The Amaryllis is a very popular flower, especially over the festive period. Due to their impressive vase life, they're perfect for contracts. And with their dramatic blooms, they make a real statement at events and weddings!
In this month's Product Profile, we're going to take a look at all the different types of amaryllis available at New Covent Garden Flower Market. And one of the most in demand varieties is Liberty, pictured below.
From the Amaryllidaceae family, the Latin name for amaryllis is Hippeastrum. The flowers are trumpet-like in shape and there are usually two to four blooms on each thick, tubular stem.
Amaryllis come in a variety of colours including white, red, pink, orange, peach and striped/bi-colour. You'll usually find them available from October to March/April and they generally come from Holland.
Native to South American regions such as Mexico, Argentina and the Caribbean, amaryllis have a vase life of eight to fourteen days.
And as well as being a favoured cut flower, they're also a great house plant and are very easily grown from bulb.
Mont Blanc is the most popular individual variety of amaryllis at Nine Elms. And there are lots of red varieties, with Liberty and Ferrari being the most sought after.
Mont Blanc at Alagar
Christmas Gift at Pratley
Ferrari at D G Wholesale Flowers
Red Lion at Pratley
Dordogne at D G Wholesale Flowers
Royal Velvet at S Robert Allen
Benfica at Dennis Edwards Flowers
Britney at D G Wholesale Flowers
Hercules at Alagar
Lagoon at Dennis Edwards Flowers
Lilac Favourite at S Robert Allen
Naranja at Alagar
Rilona at Bloomfield
Nymph at Dennis Edwards Flowers
Exception at DG Wholesale Flowers
Ambiance at S Robert Allen
Mega Star at D G Wholesale Flowers
Maestro at D G Wholesale Flowers
Superstar at Bloomfield
Potted amaryllis, with usually one or three bulbs, are available at several wholesalers at the Market including Arnott & Mason and Evergreen Exterior Services.
And at The Flower Store (which is part of Bloomfield), they have bulbs in glass containers, styled with moss, berries and pine cones.
Amaryllis are sold by the box. The most popular sizes are boxes of 10 and 12 stems, but they’re also available in 8s and 15s.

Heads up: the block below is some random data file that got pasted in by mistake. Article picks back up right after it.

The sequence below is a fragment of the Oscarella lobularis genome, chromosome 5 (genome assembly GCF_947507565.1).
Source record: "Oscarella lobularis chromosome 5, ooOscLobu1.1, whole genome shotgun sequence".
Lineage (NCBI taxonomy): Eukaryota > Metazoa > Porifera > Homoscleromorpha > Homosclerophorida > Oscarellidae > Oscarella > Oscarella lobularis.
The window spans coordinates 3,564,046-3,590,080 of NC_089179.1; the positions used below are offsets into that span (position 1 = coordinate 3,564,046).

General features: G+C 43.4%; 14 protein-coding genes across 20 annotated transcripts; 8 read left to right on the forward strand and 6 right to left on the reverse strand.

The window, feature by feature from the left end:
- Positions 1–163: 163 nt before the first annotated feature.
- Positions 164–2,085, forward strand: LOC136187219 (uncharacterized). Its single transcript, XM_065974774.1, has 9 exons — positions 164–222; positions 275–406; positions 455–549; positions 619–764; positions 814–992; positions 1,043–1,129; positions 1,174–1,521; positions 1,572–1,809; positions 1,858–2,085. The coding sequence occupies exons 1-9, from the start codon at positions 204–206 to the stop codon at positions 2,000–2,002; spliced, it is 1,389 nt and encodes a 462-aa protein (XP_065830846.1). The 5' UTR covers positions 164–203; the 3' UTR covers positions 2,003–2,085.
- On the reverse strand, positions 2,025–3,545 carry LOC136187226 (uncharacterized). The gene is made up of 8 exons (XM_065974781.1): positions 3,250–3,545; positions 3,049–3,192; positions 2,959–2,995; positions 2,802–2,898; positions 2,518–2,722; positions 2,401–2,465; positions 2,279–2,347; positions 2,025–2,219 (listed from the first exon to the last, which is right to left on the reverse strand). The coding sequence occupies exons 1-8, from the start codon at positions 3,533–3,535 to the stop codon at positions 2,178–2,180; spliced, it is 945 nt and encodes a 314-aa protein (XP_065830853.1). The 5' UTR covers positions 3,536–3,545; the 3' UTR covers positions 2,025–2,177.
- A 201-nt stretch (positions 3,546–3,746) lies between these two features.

Bought in bud, they can take about a week to bloom. So, if you're buying amaryllis for an occasion, make sure you allow time for the flowers to open. If you'd like, you can ask the traders to cut and stand them for you. They'll place them in Dutch buckets with a sellotape grid, as shown below at Alagar.
The flower heads can be very top heavy, so it's a good idea to support them by placing a cane inside the hollow stem. This will reduce the likelihood of the huge flowers bending and the stems breaking.
Amaryllis stem ends are prone to splitting and curling, which can look a little unattractive. To prevent this, you can place sellotape or an elastic band around the base of the stems.
The stems are also prone to bending when they're stored in their boxes. Trevor at S Robert Allen says: "We turn the boxes over every day. It keeps the stems straight and stops them becoming U-shaped."
When the buds open, remove the stamens and also take off individual blooms, when they're past their best.
Amaryllis bulbs in pots are becoming increasingly popular as gifts at Christmas time. They require as much bright indirect light as possible during their active growing period, but must be protected from direct sunlight. Rotate the pot regularly to prevent stalks from growing towards the light. Keep the compost moist until a shoot appears, and then water more.
Suitable not only for contract work, but also winter and Christmas events and weddings, amaryllis look wonderful in all different kinds of flower arrangements.
For contracts, they look great arranged in odd numbers in a tall cylindrical vase with ilex berries, pussy willow or sparkly birch twigs. At events and weddings, amaryllis topiary designs are very popular. Simply tie the stems below the flower heads and place them in a container.
Amaryllis, are one of the very few flowers which look great upside down…simply hang them from branches. They also look lovely in hand tied bouquets and floral foam designs.
With regards to potted bulbs, it's best to cover the compost with moss, chippings or the like. You could also insert pussy willow or twigs into the pot and arrange them in a wigwam shape to support the flowers.
Here are some examples of fabulous floral designs using amaryllis by Market customers.
(Source: Mary Jane Vaughan)
(Source: Euphoric Flowers)
(Source: Victoria Flowers)
We'd love to see photos of designs you've made using amaryllis from New Covent Garden Flower Market. Simply send an email to firstname.lastname@example.org, stating your company name and website address. Or if you prefer, you could post your photo on Twitter and copy us in, by including @MarketFlowers in your tweet. We'll then upload your photos into this section.
I hope you've enjoyed reading this month's Product Profile and it's inspired you with ideas for using amaryllis. Please do ask away below if you have any questions or would like to make any general comments about these wonderful flowers. We'd love to hear from you…